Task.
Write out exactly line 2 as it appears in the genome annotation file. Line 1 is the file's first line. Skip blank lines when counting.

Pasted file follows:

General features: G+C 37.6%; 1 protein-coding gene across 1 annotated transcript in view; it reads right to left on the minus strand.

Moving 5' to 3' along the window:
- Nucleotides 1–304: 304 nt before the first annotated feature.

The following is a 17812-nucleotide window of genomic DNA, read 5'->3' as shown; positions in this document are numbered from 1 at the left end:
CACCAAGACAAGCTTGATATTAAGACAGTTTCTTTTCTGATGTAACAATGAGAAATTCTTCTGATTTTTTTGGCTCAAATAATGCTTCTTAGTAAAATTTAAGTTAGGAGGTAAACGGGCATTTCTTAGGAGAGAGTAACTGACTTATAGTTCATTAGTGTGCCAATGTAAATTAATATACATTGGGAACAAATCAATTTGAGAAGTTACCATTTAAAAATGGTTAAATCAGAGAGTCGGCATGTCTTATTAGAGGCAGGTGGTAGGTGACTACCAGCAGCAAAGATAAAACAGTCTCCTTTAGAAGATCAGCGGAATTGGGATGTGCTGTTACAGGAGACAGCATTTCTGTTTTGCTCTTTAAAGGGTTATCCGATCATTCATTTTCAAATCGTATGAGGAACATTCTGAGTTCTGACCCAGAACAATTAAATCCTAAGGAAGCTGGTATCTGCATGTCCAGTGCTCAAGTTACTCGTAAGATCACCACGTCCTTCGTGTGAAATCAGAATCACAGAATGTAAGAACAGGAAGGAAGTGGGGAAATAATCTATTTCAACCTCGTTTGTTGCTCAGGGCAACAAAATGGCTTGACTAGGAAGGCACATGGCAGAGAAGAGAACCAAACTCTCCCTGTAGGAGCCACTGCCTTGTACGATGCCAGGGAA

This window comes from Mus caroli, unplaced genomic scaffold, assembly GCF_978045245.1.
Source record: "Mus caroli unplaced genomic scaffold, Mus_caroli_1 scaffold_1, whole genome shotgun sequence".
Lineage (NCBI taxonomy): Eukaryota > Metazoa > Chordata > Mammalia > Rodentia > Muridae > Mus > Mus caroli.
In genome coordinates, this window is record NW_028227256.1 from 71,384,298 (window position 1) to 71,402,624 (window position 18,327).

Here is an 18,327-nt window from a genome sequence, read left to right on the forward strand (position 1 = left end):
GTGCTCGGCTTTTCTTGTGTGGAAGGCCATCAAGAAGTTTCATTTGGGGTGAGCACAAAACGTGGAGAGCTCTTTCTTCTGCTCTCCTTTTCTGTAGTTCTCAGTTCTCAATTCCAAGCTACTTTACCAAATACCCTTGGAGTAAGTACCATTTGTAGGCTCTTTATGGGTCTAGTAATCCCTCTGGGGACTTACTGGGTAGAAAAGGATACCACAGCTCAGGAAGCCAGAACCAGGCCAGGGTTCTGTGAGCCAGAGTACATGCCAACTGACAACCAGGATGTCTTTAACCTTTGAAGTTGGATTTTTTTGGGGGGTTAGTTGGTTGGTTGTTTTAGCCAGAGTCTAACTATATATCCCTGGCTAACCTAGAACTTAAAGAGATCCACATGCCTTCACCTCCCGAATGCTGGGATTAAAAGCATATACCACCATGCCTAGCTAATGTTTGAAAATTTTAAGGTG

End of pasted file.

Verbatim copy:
Moving 5' to 3' along the window: